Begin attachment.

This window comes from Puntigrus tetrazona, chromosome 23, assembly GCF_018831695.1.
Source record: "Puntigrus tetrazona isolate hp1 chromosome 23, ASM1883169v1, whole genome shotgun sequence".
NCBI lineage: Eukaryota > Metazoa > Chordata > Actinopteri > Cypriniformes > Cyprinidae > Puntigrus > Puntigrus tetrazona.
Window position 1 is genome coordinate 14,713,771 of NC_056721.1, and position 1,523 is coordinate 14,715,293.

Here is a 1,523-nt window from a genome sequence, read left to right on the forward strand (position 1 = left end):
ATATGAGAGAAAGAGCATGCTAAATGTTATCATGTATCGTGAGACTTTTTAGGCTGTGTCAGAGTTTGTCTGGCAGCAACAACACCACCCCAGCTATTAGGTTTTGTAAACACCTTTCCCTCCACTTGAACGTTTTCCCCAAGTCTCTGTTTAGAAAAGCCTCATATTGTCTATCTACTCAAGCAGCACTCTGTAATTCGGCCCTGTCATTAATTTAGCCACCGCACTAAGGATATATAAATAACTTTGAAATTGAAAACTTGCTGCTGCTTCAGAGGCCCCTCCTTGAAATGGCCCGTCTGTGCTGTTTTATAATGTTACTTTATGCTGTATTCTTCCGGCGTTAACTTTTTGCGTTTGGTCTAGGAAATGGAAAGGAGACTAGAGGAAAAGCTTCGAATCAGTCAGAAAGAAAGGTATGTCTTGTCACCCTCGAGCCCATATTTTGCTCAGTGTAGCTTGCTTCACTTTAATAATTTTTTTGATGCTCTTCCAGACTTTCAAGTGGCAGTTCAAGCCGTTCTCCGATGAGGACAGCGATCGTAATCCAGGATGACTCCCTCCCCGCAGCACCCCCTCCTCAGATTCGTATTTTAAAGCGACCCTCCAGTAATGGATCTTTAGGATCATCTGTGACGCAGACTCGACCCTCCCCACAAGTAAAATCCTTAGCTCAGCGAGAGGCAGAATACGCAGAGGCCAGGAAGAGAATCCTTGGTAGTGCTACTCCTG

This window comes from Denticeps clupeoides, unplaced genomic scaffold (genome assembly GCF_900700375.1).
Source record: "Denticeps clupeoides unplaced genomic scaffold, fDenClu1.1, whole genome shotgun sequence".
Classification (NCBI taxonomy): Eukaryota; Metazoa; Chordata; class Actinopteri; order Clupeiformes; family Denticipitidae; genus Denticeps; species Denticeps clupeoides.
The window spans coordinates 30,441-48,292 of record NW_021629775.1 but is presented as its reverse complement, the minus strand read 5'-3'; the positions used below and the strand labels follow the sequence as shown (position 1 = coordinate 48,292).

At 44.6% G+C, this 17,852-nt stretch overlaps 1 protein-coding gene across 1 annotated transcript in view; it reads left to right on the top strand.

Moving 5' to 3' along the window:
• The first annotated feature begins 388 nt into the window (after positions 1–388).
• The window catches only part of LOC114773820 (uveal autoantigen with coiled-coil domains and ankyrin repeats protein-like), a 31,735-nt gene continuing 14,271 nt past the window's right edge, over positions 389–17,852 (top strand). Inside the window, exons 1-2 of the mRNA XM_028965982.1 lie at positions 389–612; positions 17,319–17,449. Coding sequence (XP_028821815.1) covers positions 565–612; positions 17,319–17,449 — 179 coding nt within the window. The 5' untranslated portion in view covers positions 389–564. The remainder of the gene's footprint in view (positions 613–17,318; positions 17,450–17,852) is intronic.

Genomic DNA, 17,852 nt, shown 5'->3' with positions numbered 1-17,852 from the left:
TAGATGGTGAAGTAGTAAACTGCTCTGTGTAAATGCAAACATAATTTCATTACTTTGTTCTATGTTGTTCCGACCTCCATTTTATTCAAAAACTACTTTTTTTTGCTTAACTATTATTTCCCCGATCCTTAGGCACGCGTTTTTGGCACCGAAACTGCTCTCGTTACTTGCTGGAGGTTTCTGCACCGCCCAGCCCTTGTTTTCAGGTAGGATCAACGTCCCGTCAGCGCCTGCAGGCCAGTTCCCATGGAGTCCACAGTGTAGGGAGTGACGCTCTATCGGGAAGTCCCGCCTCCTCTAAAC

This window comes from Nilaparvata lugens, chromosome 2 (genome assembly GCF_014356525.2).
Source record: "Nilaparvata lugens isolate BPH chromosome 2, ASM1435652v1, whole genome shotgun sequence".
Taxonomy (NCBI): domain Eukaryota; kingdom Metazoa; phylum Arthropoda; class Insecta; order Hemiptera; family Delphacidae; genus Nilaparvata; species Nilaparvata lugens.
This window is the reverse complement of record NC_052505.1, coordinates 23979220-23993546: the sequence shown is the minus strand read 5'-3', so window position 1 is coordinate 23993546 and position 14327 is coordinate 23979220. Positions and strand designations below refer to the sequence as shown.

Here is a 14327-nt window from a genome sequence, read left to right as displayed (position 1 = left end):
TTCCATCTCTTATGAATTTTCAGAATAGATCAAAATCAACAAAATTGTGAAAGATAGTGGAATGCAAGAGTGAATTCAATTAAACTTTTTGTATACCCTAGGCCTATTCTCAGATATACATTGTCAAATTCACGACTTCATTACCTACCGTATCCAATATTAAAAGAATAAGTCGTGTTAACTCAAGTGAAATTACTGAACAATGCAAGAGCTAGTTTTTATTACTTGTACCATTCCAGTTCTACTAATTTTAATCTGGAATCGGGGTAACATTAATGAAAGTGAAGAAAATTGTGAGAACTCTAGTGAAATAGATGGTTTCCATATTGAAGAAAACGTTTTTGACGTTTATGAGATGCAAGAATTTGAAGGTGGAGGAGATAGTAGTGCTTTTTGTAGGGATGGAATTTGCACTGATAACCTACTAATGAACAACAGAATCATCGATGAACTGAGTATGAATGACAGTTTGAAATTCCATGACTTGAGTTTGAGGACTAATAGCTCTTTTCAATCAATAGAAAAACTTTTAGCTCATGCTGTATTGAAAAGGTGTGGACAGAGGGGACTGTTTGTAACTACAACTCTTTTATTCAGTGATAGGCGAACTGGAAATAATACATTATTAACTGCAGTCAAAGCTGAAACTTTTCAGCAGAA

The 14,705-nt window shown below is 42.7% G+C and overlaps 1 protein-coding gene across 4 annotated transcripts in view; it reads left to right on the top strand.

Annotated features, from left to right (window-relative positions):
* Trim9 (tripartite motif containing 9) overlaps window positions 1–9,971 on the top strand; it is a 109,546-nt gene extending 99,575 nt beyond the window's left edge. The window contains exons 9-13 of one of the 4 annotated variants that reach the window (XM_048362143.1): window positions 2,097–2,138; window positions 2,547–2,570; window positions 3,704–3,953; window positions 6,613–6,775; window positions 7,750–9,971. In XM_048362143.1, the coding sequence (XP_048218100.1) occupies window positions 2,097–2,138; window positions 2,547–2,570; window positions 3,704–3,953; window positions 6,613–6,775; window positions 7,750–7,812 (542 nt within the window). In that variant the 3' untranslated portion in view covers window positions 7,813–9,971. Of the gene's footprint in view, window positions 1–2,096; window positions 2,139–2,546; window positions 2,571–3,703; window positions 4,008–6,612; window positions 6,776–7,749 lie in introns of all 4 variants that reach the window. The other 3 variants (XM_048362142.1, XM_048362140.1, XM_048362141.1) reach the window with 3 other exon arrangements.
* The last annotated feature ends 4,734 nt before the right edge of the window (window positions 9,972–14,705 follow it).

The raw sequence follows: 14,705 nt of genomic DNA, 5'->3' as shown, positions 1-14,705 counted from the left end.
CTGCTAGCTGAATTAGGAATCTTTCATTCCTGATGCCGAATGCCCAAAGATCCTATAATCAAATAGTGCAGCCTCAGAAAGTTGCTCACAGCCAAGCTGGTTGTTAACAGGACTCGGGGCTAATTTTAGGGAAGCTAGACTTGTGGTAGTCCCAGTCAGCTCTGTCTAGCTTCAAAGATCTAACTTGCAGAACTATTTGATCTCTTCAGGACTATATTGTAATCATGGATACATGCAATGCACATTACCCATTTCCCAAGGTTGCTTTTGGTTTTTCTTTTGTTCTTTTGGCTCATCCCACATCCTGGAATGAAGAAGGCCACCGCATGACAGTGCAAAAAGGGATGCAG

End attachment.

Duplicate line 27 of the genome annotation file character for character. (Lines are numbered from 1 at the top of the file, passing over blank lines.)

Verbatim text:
The raw sequence follows: 14,705 nt of genomic DNA, 5'->3' as shown, positions 1-14,705 counted from the left end.